4 AUGUST 1939, Page 20


SIR,—The warning raised by Mr. J. A. Spender in last week's issue—namely, not to mistake the present partnerships for " collective security "—seems to me to be of the greatest importance. In fact, this appeal came as a relief to me. Unless we clearly realise the difference between the ideal we stand for and the real which has been forced upon us, the world is in danger of returning to the old balance-of-power system. This system led to, or at least did not prevent, the last War.

We are all agreed that the new policy of the Peace Front under the leadership of Great Britain is a necessity. And we all hope that this might yet save the world from the plague of power politics, the last resort of which wars used to be and still are. In the long run, however, we will succeed only if we are quite certain of two facts : (I) that the very real anti-aggression front of 1939 is, for the time being, and by necessity, a relapse into power politics ; (2) that the ideal, namely, security for and co-operation of all, is something different.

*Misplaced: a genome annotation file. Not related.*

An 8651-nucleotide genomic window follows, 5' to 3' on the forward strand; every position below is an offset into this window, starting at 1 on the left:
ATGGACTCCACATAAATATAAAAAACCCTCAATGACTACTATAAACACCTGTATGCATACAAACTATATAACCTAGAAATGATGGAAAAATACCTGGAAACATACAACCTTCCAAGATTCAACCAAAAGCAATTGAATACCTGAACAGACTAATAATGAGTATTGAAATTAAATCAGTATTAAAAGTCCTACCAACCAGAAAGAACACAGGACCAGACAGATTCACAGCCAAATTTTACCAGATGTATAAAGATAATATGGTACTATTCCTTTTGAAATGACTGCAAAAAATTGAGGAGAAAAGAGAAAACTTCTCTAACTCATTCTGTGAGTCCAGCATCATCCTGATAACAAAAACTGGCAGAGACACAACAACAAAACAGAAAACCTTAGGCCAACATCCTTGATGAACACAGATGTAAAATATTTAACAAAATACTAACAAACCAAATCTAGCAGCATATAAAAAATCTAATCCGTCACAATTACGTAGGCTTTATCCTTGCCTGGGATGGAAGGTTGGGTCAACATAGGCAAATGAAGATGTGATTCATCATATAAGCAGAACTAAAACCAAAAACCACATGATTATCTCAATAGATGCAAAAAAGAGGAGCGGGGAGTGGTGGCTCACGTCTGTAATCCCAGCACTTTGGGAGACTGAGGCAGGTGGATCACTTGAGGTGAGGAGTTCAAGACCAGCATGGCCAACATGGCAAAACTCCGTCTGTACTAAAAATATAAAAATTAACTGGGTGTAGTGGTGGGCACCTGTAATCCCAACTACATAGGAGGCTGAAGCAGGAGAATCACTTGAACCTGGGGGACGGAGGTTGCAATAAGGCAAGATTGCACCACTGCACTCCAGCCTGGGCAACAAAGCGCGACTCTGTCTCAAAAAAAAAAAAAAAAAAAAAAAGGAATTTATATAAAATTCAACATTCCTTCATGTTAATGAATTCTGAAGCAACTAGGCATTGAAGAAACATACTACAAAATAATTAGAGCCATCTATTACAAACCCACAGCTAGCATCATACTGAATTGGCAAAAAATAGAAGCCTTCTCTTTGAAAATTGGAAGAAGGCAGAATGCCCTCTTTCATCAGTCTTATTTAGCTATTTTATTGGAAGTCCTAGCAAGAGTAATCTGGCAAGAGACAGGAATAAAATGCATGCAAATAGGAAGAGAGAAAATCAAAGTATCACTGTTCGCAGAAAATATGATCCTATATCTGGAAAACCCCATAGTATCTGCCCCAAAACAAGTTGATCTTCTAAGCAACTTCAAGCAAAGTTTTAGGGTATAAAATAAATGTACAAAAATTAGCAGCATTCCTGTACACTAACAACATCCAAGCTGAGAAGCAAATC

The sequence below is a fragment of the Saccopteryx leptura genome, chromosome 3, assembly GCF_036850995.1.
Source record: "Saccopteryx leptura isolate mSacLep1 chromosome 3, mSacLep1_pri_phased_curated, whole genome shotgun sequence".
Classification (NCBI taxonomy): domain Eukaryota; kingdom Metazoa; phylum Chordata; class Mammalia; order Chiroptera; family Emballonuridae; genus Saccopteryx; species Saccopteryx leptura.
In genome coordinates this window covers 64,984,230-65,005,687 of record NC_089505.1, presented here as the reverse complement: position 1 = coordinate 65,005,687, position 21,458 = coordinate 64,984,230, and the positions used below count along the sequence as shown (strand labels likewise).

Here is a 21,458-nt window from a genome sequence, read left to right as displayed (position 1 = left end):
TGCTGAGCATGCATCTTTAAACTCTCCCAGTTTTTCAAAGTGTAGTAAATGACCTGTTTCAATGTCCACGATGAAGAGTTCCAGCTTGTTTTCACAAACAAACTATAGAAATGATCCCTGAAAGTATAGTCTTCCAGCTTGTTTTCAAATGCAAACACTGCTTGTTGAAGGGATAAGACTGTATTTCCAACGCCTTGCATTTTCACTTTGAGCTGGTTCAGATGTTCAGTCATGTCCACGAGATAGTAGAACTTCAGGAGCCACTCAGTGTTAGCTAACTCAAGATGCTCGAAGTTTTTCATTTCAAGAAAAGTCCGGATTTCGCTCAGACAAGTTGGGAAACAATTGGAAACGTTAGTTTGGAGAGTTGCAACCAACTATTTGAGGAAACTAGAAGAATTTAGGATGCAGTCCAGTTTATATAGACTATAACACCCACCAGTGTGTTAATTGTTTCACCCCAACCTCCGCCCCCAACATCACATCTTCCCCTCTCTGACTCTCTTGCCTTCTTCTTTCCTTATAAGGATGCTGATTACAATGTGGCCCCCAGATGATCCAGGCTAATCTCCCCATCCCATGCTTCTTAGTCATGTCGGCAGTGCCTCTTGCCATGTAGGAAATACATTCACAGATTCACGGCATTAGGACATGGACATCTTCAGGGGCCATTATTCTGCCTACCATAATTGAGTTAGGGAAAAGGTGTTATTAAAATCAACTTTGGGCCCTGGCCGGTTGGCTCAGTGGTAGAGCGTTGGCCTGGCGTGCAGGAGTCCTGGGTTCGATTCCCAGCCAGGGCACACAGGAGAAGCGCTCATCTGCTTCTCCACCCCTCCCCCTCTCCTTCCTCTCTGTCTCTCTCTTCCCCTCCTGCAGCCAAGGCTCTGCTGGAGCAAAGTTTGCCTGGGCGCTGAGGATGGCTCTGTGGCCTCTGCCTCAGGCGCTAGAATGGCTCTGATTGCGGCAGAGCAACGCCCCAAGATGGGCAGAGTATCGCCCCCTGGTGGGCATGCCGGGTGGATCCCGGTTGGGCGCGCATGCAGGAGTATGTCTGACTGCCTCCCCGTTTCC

Collective security as the long-range aim and the policy of the anti-aggression front as a necessity of this day—the dearer we recognise their different character, the stronger our prospect of success will be. We are out to oust the rule of force. Let us therefore say as clearly as possible: though, for a while, we ourselves must rely on all the forces we can mobilise, we are longing for the day when collective security can be realised, when co-operation of all will replace co- ercion of some. "We are bound," Dr. Temple said not long ago, " to reaffirm our principles when we see them not merely broken but repudiated." There is neither self-righteousness nor duplicity about it when we confirm our belief in collective security and nevertheless carry out, with full vigour, the present

policy of the Peace Front.—Yours, &c., F. W. PICK. Beaufort Gardens, S.W.